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BMJ. 2009 Feb 19;338:b349. doi: 10.1136/bmj.b349.

Combined effect of health behaviours and risk of first ever stroke in 20,040 men and women over 11 years' follow-up in Norfolk cohort of European Prospective Investigation of Cancer (EPIC Norfolk): prospective population study.

Author information

  • 1School of Medicine, Health Policy and Practice, University of East Anglia, Norwich NR4 7TJ. phyo.k.myint@uea.ac.uk

Abstract

OBJECTIVE:

To quantify the potential combined impact of four health behaviours on incidence of stroke in men and women living in the general community.

DESIGN:

Population based prospective study (EPIC-Norfolk).

SETTING:

Norfolk, United Kingdom.

PARTICIPANTS:

20,040 men and women aged 40-79 with no known stroke or myocardial infarction at baseline survey in 1993-7, living in the general community, and followed up to 2007.

MAIN OUTCOME MEASURE:

Participants scored one point for each health behaviour: current non-smoking, physically not inactive, moderate alcohol intake (1-14 units a week), and plasma concentration of vitamin C >or=50 micromol/l, indicating fruit and vegetable intake of at least five servings a day, for a total score ranging from 0 to 4.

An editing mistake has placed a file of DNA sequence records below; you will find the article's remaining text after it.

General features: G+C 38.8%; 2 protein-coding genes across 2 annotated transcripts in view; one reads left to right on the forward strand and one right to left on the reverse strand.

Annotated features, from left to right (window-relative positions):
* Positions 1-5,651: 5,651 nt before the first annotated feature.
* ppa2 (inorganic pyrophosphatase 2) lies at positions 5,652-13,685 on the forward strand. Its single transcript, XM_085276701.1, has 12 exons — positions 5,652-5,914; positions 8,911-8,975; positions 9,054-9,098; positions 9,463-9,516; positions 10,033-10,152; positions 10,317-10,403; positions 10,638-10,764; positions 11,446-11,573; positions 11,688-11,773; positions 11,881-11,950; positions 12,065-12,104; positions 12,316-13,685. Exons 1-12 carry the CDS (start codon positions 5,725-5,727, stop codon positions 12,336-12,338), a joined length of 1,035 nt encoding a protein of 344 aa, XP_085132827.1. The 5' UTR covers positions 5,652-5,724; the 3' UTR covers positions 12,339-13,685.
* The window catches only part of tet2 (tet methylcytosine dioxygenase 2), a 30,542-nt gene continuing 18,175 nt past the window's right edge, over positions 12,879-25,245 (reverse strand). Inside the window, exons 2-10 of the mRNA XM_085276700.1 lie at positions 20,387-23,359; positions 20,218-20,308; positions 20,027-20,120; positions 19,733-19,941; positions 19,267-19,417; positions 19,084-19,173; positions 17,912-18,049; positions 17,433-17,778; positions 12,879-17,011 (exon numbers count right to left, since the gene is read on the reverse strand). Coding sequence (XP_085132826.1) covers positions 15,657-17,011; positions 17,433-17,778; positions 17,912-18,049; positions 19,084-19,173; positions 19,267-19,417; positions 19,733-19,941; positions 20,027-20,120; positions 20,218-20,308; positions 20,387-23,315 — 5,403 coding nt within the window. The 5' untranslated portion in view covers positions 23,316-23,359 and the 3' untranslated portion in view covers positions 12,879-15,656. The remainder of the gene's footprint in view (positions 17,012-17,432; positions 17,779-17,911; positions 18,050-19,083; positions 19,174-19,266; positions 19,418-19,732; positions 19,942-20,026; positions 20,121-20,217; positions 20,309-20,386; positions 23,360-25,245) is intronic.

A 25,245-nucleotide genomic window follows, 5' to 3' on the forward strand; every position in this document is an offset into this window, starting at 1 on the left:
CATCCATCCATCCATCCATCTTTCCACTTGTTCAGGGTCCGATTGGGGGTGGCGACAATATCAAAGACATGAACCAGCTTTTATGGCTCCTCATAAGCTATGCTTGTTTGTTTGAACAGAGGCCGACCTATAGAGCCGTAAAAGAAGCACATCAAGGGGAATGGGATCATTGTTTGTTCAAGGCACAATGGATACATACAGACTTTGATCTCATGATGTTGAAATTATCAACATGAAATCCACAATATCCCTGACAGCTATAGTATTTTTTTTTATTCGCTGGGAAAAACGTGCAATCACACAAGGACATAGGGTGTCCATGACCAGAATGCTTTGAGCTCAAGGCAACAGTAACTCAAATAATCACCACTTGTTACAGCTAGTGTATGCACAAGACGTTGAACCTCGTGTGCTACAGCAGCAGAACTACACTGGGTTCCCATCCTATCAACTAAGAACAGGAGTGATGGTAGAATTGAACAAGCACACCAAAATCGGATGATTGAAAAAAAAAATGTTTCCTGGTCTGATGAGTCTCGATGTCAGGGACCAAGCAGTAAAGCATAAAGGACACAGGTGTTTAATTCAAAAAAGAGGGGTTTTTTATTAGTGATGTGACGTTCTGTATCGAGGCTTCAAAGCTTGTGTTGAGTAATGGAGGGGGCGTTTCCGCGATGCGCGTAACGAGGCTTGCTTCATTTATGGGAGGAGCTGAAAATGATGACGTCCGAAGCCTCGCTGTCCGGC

RESULTS:

There were 599 incident strokes over 229,993 person years of follow-up; the average follow-up was 11.5 years. After adjustment for age, sex, body mass index (BMI), systolic blood pressure, cholesterol concentration, history of diabetes and aspirin use, and social class, compared with people with the four health behaviours the relative risks for stroke for men and women were 1.15 (95% confidence interval 0.89 to 1.49) for three health behaviours, 1.58 (1.22 to 2.05) for two, 2.18 (1.63 to 2.92) for one, and 2.31 (1.33 to 4.02) for none (P<0.001 for trend). The relations were consistent in subgroups stratified by sex, age, body mass index, and social class, and after exclusion of deaths within two years.

CONCLUSION:

Four health behaviours combined predict more than a twofold difference in incidence of stroke in men and women.

PMID:
19228771
[PubMed - indexed for MEDLINE]
PMCID:
PMC2645849
Free PMC Article
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